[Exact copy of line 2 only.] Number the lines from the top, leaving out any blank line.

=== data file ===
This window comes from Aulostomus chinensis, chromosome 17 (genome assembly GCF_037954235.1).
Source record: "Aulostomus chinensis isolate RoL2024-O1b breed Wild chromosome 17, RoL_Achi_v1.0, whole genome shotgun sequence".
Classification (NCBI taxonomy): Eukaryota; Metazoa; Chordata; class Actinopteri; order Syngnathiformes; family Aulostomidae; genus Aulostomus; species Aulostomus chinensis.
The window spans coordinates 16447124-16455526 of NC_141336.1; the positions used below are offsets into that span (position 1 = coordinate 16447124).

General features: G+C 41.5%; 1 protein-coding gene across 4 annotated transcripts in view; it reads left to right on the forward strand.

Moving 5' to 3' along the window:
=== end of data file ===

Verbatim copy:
Source record: "Aulostomus chinensis isolate RoL2024-O1b breed Wild chromosome 17, RoL_Achi_v1.0, whole genome shotgun sequence".